After twenty-seven years of operation by the venerable restauranteurs Chef Ben and Liza Groshell, who are also the creators and owners of the Fish Camps and Valley Smoke, it’s no surprise that Marker 32 has become one of Jacksonville’s most iconic and well regarded dining destinations. If you have any doubts, just ask the locals that line up at the door at sunset, eager to enjoy the panoramic view of the Intracoastal Waterway while sipping on a glass of carefully curated wine or an expertly prepared cocktail from Marker’s noticeably well stocked bar.
While the view is certainly worthwhile, patrons come for the exceptional hospitality and service delivered by a team of attentive, friendly, and well informed staff. They also appreciate the well earned reputation for culinary excellence that Marker 32 has earned over the years and have come to expect nothing short of remarkable dining experiences.
When Marker 32 first opened its doors, it was a respected seafood restaurant. Today, with culinary leadership from Executive Chef Michael Ayres, they still serve incredible seafood dishes, a few being Seared New Bedford Scallops (with collard greens, creamy grits, roasted corn, basil, shrimp broth), Shrimp Fettucine (andouille, peppers, pecorino, smoked tomato sauce), and Grilled Szechuan Tuna (wasabi whipped potatoes, edamame, baby carrots, Szechuan sauce). Other high end options include chops, lamb, and duck.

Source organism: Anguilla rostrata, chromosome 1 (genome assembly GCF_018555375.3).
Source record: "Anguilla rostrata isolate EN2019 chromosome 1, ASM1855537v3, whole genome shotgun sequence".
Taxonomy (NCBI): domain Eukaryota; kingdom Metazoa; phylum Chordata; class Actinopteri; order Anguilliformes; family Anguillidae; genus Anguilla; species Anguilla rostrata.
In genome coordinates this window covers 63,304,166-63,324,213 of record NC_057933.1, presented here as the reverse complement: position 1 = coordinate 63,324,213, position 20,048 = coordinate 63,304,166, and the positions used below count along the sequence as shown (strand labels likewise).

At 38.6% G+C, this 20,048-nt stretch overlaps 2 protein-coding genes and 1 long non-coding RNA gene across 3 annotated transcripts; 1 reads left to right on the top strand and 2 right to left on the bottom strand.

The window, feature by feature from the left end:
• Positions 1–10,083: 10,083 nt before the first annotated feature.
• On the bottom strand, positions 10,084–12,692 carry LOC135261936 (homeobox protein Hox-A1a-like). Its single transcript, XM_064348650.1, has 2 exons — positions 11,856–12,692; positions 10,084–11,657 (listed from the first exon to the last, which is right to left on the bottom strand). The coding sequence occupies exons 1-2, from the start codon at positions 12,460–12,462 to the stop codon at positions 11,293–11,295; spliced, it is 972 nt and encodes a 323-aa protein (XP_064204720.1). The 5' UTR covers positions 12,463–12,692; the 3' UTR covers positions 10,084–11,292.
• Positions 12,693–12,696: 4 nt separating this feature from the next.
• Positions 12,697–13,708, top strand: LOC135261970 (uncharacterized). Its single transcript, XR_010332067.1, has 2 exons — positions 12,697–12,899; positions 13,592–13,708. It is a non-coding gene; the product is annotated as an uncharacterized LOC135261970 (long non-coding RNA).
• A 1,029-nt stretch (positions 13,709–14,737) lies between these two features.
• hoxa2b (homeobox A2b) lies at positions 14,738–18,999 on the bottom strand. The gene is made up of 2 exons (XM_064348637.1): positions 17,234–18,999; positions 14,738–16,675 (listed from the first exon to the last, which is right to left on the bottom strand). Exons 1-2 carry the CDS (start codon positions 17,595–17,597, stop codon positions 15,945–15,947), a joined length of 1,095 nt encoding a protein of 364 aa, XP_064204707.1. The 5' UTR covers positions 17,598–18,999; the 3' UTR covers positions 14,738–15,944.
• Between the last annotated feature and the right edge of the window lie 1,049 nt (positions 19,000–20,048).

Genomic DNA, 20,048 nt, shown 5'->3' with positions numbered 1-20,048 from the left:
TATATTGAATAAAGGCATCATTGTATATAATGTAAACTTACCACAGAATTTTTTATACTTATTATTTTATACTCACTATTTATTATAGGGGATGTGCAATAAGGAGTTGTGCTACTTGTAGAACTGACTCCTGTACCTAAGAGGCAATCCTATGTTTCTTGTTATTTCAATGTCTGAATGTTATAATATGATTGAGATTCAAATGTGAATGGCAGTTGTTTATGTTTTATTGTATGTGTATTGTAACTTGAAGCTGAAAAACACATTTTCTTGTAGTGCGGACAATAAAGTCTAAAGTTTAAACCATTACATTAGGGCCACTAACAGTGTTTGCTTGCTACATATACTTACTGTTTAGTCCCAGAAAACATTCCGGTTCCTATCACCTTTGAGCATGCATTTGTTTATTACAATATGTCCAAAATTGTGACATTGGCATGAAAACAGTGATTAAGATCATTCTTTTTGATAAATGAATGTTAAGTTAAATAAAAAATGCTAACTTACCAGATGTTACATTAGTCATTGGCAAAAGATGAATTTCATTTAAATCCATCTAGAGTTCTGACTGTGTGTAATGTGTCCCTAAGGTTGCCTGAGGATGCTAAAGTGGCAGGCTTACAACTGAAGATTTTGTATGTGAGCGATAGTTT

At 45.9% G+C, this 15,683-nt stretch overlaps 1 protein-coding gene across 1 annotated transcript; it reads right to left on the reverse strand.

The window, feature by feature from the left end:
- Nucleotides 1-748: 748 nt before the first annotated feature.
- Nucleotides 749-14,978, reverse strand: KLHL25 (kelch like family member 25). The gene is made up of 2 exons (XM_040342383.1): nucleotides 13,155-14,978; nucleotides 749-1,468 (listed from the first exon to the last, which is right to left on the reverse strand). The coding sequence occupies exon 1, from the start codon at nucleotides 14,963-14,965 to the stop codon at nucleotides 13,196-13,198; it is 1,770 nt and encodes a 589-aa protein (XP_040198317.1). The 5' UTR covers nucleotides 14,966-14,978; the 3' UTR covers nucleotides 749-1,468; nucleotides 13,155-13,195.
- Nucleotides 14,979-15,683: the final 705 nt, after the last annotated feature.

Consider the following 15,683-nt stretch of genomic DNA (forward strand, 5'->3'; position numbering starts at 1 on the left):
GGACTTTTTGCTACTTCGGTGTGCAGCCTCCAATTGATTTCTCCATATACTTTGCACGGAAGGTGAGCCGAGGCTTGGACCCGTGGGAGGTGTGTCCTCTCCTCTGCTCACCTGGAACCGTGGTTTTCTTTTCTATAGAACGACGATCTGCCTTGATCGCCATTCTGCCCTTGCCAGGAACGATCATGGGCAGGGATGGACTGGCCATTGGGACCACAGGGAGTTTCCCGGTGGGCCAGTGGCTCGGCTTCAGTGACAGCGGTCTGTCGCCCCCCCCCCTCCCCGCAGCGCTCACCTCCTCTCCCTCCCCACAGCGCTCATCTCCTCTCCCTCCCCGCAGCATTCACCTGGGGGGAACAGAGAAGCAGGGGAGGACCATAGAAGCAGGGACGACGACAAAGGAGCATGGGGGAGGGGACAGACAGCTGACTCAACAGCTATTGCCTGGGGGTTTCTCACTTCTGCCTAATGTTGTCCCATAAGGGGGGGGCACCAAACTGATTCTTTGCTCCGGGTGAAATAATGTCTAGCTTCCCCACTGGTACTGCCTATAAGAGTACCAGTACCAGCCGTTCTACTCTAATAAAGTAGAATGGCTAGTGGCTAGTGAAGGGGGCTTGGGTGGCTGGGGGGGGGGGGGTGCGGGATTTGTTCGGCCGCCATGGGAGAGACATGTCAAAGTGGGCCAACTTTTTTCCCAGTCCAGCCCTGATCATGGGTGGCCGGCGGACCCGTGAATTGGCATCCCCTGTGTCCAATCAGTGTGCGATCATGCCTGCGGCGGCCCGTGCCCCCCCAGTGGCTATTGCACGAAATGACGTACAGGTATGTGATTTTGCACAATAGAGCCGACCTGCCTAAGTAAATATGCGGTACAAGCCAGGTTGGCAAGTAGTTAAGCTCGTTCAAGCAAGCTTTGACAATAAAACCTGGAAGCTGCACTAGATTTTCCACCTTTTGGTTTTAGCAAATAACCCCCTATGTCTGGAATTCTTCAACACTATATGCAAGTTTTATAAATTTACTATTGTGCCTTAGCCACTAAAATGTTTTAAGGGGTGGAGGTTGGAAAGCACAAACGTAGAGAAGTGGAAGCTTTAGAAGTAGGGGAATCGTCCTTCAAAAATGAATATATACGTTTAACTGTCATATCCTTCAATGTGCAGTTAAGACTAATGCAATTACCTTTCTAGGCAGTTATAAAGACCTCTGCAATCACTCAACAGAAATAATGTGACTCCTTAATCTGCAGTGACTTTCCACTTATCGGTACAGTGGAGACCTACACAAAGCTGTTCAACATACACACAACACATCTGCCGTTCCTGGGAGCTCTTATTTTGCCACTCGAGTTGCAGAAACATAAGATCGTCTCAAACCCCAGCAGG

Speaking of duck, we had asked Chef Ayres to suggest a dish that would pair exceptionally well with our featured bottle of wine from California’s Napa Valley – Mt. Veeder Winery 2016 Cabernet Sauvignon. His choice was excellent – Seared Duck Breast served on a bed of parsnip purée and toasted farro with haricots verts, a sprinkling of spicy mustard micro greens and a dark pomegranate demi glace made with a touch of Mt. Veeder Cabernet.
The kitchen pays particular attention to detail when it comes to the selection of ingredients and flavor combinations, and this dish hit all the right notes, appealing to all of our senses with conspicuous contrasts in color, texture, flavor, and aroma. Coupled with the wine’s remarkable balance, distinctive aromas, and unmistakable flavors of rich ripe berries, cherries, and plums with a hint of oak and chocolate, the pairing was exceptional.